PART III. * The inhabitants of the lower valley of Underwalden alone resisted the French message, which required sub-The Wanderer continues his narrative, and describes the mission to the new constitution, and the immediate sur.
battle and massacre of Underwalden. render, alive or dead, of nine of their leaders. When the
WANDERER. demand, accompanied by a menace of destruction, was read in the assembly of the district, all the men of the “ From the valley we descried, valley, fifteen hundred in number, took up arms, and
As the Gauls approach'd our shores, devoted themselves to perish in the ruins of their country. † Al the battle of Sempach, the Austrians presented so
Keels that darken'd all the tide, impenetrable a front with their projected spears, that the
Tempesting the lake with oars. Swiss were repeatedly compelled to retire from the attack, lilla native of Underwalden, named Arnold de Winkelried, * Many of the Underwalders, on the approach of the commending his family to his countrymen, sprung upon French army, removed their families and cattle among the enemy, and burying as many of their spears as he the higher Alps; and themselves returned 10 join their could grasp in his body, made a breach in their line; the brethren, who had encamped in their native valley, on the Swiss rushed in, and routed the Austrians with a terrible borders of the lake, and awaited the attack of the enemy. slaughter.
The capital of Underwalden.
“ Then the mountain echoes rang
With the clangour of alarms : Shrill the signal trumpet sang;
All our warriors leapt to arms.
“In that valley, on that shore,
When the graves give up their dead,
Shall those slumberers quit their bed.
Hides their ashes in its womb: 0! 'tis venerable earth,
Freedom's cradle, freedom's tomb.
“ On the margin of the flood,
While the frantic foe drew nigh, Grim as watching wolves we stood,
Prompt as eagles stretch'd to fly. “In a deluge upon land
Burst their overwhelming might; Back we hurl'd them from the strand,
Oft returning to the fight. “ Fierce and long the combat held
Till the waves were warm with blood, Till the booming waters swellid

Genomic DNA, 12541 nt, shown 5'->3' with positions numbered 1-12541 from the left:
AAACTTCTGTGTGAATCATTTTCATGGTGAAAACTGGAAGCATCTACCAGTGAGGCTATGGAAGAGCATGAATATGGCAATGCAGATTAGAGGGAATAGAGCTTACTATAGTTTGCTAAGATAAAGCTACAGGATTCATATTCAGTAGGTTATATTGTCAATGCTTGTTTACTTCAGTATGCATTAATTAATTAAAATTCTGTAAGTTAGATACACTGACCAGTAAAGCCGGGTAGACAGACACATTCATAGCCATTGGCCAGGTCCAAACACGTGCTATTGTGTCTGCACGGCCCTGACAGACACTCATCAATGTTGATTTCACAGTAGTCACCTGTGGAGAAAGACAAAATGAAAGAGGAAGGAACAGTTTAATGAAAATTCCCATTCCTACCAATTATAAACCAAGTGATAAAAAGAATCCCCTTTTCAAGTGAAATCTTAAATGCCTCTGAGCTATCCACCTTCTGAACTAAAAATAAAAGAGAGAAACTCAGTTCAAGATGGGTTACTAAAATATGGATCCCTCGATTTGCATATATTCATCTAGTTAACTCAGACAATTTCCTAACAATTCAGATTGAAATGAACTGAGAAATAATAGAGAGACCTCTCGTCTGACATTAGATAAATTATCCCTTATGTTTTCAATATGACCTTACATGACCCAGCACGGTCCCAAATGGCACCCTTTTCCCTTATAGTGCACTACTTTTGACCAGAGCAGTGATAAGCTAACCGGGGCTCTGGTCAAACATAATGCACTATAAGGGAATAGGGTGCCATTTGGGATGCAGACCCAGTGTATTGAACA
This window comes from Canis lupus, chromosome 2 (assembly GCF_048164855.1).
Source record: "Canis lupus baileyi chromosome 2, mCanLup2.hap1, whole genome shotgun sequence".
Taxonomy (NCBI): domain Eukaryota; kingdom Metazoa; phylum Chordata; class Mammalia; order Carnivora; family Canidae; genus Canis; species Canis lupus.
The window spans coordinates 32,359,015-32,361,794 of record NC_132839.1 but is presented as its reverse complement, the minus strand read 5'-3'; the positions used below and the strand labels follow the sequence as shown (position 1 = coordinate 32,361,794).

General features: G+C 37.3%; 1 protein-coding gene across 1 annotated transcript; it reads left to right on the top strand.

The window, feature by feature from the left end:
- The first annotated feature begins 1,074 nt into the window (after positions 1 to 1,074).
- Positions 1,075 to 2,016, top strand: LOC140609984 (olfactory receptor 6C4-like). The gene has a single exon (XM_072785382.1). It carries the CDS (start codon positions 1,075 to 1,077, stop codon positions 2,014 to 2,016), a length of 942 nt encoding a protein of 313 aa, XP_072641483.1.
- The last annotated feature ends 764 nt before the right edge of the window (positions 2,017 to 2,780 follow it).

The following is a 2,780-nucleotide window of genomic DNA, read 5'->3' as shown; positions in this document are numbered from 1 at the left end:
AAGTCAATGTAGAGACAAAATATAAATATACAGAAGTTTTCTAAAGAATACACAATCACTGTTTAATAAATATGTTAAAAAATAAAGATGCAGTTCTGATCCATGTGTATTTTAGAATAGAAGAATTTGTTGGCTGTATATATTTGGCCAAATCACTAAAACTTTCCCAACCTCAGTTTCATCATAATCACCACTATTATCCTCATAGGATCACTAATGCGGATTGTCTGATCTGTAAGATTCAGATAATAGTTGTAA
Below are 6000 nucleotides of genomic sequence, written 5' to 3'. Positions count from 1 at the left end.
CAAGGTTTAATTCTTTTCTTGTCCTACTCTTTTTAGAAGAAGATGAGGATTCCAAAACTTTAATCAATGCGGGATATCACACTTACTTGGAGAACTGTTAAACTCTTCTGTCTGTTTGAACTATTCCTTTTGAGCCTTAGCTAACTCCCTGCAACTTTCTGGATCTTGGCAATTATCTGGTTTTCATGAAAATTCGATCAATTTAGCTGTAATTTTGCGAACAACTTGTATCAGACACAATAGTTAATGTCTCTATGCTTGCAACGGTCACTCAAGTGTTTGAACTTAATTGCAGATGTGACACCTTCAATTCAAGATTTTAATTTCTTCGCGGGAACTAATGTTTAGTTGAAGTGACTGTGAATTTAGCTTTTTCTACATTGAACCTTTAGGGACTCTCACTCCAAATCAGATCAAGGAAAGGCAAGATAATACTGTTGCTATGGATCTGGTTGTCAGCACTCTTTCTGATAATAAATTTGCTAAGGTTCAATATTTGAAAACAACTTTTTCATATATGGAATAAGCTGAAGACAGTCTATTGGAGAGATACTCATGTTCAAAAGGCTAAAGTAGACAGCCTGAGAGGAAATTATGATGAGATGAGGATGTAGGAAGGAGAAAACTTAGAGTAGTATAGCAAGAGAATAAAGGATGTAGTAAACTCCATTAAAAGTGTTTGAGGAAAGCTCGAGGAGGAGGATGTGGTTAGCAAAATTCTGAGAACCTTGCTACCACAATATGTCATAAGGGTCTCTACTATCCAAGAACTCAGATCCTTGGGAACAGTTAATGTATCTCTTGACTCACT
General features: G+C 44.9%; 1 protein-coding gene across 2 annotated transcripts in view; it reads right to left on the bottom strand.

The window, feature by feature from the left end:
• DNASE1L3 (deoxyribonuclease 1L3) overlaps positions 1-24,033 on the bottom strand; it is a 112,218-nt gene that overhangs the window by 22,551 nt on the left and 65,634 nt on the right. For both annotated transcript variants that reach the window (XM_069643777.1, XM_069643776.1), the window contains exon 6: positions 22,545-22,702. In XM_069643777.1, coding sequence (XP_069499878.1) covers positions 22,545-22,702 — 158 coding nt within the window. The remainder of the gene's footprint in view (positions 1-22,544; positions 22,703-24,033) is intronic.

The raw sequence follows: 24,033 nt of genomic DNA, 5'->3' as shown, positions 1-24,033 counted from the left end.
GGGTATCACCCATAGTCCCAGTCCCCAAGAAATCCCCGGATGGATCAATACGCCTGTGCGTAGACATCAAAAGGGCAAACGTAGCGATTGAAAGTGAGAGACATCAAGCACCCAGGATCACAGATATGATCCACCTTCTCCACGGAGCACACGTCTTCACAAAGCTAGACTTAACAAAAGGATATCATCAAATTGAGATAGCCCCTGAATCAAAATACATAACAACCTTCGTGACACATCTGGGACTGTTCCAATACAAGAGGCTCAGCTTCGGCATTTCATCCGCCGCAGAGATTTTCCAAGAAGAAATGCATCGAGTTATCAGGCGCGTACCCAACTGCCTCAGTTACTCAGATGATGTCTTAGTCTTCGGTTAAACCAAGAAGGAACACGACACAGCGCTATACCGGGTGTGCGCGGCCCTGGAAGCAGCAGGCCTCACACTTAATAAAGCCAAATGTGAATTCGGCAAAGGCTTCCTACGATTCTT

As they sank beneath the flood.*
“ Then on every side begun
That unutterable fight;
On so horrible a sight.
“Once an eagle of the rock
('Twas an omen of our fate) Stoop'd, and from my scatter'd flock
Bore a lambkin to his mate.
« For on that triumphant day
“While the parents fed their young, Underwalden's arms once more
Lo! a cloud of vultures lean,
By voracious famine stung,
Wildly screaming, rush'd between. “Gaul's surviving barks retired,
“ Fiercely fought the eagle-twain, Muttering vengeance as they fled;
Though by multitudes opprest,
Till their little ones were slain,
Till they perish'd on their nest. « From the dead our spirits rose,
• More unequal was the fray To the dead they soon return'd;
Which our band of brethren waged ;
More insatiate o'er their prey
Gaul's remorseless vultures raged. “ Star of Switzerland! whose rays
« In innumerable waves, Shed such sweet expiring light,
Swoln with fury, grim with blood,
Headlong rollid the hordes of slaves,
And ingulf'd us with a flood. “ Star of Switzerland! thy fame
“In the whirlpool of that flood, No recording bard hath sung;
Firm in fortitude divine,
Like th' eternal rocks we stood,
In the cataract of the Rhine.* “ While the lingering moon delay'd
« Till by tenfold force assail'd, In the wilderness of night,
In a hurricane of fire,
When at length our phalanx fail'd,
Then our courage blazed the higher.
“ Broken into feeble bands, “ Gallia's tigers, wild for blood,
Fighting in dissever'd parts,
Weak and weaker grew our hands,
Strong and stronger still our hearts.
« Fierce amid the loud alarms, “By the trumpet's voice alarm'd,
Shouting in the foremost fray,
Children raised their little arms
In their country's evil day.
“ On their country's dying bed,
Wives and husbands pour'd their breath; * The French made their first attack on the valley of Underwalden from the lake: but, alter a desperate con.
Many a youth and maiden bled, flict, they were victoriously repelied, and two of their
Married at thine altar, Death. vessels, containing five hundred men, perished in the engagement.
† In the last and decisive baitle, the Underwalders * At Schaffhausen. See Coxe's Travels. were overpowered by two French armies, which rushed + In this miserable conflici, many of the women and upon them from the opposite mountains, and surrounded children of the Underwalders fought in the ranks by their their camp, while an assault, at the same time, was made husbands, and fathers, and friends, and fell gloriously for upon them from the lake.